Colourful combinations in June

Allium, clematis, orchids, peonies: in June the garden is full of colour and wonderful plant combinations! By Liz Knowles

June 20, 2010 | | Blogs

Allium, clematis, orchids, peonies: in June the garden is full of colour and wonderful plant combinations!

By Liz Knowles

Mid June and the garden is full of colour and wonderful plant combinations.

One of my favourite unites the spherical heads of mauve Allium christophii with the emerging burgundy leaves of the shrub Cotinus coggygria Royal Purple (purple smoke bush).

Allium christophii with purple smoke bush (Cotinus coggygria). Photos by Liz Knowles

As the season progresses, the allium seed heads fade out and the smoke bush dominates this corner of the garden, eventually becoming 2 metres high or more.

Every spring, I prune back the Cotinus to 15cm above ground and the resulting new growth is a strong colour.

I started off with no more than 8 allium bulbs ten or a dozen years ago, because I was slow to deadhead, the allium has seeded around and now there must be 75 blooms.

Another of my favourite alliums is Allium Globemaster.

It’s currently the main player in the grass garden, where 25 bulbs are planted in a drift through the blue/mauve section.

It has one of the largest flowers among the alliums and, as a sterile hybrid, it doesn’t seed around.

Allium Globemaster.

It also blooms for several weeks, longer than the regular alliums. The bulbs bulk up vegetatively, so every couple of years it’s a good idea to dig and divide them as the foliage dies down in July.

June is also a prime month for clematis. Clematis Niobe displayed its magnificent dark pink blooms for over three weeks on the west wall of the house.

Clematis Niobe

It’s important to know which clematis need to be cut back and when. Niobe blooms on last year’s vines, so if it requires a little corrective pruning, the time to do it is after it has bloomed.

Some years in the winter, the rabbits prune it for me…unfortunately, as they cut off next year’s blooms. I try to protect the lower part of the vine with chicken wire, but if the snow is deep the rabbits can reach even higher!

Another stellar performer here is Clematis Betty Corning. Last year it was so vigorous that it brought down the cedar teepee that supported it.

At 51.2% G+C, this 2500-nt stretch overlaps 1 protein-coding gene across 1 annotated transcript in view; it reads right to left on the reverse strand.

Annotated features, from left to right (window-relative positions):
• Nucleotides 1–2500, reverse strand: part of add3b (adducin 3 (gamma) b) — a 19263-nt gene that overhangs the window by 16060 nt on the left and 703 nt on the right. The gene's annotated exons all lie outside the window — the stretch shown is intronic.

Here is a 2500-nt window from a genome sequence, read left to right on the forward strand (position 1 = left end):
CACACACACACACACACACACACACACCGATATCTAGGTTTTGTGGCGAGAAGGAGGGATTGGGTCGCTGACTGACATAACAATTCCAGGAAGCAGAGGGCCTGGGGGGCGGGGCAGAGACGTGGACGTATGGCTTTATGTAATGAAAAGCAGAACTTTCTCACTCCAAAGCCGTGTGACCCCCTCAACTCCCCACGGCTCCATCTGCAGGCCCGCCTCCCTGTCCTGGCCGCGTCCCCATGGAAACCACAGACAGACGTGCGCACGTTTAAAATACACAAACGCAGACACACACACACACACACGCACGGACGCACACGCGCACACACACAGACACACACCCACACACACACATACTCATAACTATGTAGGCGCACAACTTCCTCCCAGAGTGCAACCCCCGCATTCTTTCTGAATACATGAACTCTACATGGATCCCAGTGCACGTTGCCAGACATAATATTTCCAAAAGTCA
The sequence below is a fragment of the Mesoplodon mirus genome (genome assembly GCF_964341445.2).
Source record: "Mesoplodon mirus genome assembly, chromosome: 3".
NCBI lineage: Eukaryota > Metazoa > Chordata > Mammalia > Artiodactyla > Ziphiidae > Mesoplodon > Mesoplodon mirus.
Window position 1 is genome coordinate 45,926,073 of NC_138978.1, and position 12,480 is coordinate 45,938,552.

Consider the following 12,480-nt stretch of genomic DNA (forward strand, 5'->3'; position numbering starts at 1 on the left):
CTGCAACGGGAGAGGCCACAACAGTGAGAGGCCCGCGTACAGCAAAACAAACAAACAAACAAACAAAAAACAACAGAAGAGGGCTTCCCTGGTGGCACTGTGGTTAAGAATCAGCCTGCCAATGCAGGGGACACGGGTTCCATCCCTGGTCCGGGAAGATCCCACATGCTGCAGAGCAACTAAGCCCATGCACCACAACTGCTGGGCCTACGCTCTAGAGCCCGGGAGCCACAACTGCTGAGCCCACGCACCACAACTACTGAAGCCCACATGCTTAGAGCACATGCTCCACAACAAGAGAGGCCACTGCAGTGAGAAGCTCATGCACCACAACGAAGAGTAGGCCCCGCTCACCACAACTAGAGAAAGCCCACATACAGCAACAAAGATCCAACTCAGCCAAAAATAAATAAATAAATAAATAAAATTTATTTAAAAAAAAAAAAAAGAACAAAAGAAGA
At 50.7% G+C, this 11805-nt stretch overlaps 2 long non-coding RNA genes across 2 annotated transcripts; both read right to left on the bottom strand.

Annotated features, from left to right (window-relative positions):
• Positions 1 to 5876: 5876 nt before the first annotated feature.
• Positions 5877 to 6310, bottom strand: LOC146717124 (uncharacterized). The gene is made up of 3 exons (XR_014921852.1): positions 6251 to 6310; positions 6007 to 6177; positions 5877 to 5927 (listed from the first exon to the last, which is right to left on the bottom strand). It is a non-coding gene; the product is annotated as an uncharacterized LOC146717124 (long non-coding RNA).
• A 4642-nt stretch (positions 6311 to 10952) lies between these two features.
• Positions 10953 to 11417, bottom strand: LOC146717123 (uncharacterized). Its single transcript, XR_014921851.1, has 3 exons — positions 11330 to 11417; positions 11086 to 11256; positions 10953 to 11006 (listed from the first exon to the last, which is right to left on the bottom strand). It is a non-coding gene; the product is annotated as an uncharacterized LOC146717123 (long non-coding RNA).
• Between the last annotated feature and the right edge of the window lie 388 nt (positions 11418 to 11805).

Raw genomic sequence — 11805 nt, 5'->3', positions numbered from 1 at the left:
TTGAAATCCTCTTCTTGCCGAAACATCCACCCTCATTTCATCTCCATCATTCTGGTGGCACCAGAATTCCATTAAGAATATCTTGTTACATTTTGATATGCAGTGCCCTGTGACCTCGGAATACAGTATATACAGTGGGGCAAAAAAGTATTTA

The larger and more robust replacement is already hidden beneath this year’s vine and the first delicate blue flowers are emerging.

It will produce blooms for over a month. Betty Corning should be cut back to the ground each spring, which makes this vigorous 2 to 3 metres of growth by mid-June all the more amazing.

Lady slipper, Cypripedium calceolus var pubescens

There are several orchids in the garden, one of the most showy is the yellow lady’s slipper, Cypripedium calceolus var pubescens, a native of eastern North America.

It has settled in nicely in the west wood garden and this year has nine bright yellow blooms, each pouch adorned with two spirally twisted petals.

Peonies bloom over a couple of months and the last ones are winding down now, at least two weeks ahead of last year.

The West Wood showing Paeonia Rockii, pink form.

One of the species peonies that I grew from seed four years ago is now a mature 1.5 metre shrub.

This summer, it’s 25 or more pink and maroon, dinner-plate-sized blooms put on a spectacular show. It’s a pink variant of Paeonia rockii, out of the same seed packet came a plant that produces white blooms with a maroon eye.


Liz Knowles gardens at Larkspur Hollow in Hockley Valley.

About the Author More by Liz Knowles

Liz Knowles has been gardening in the Hockley Valley for more than 25 years.

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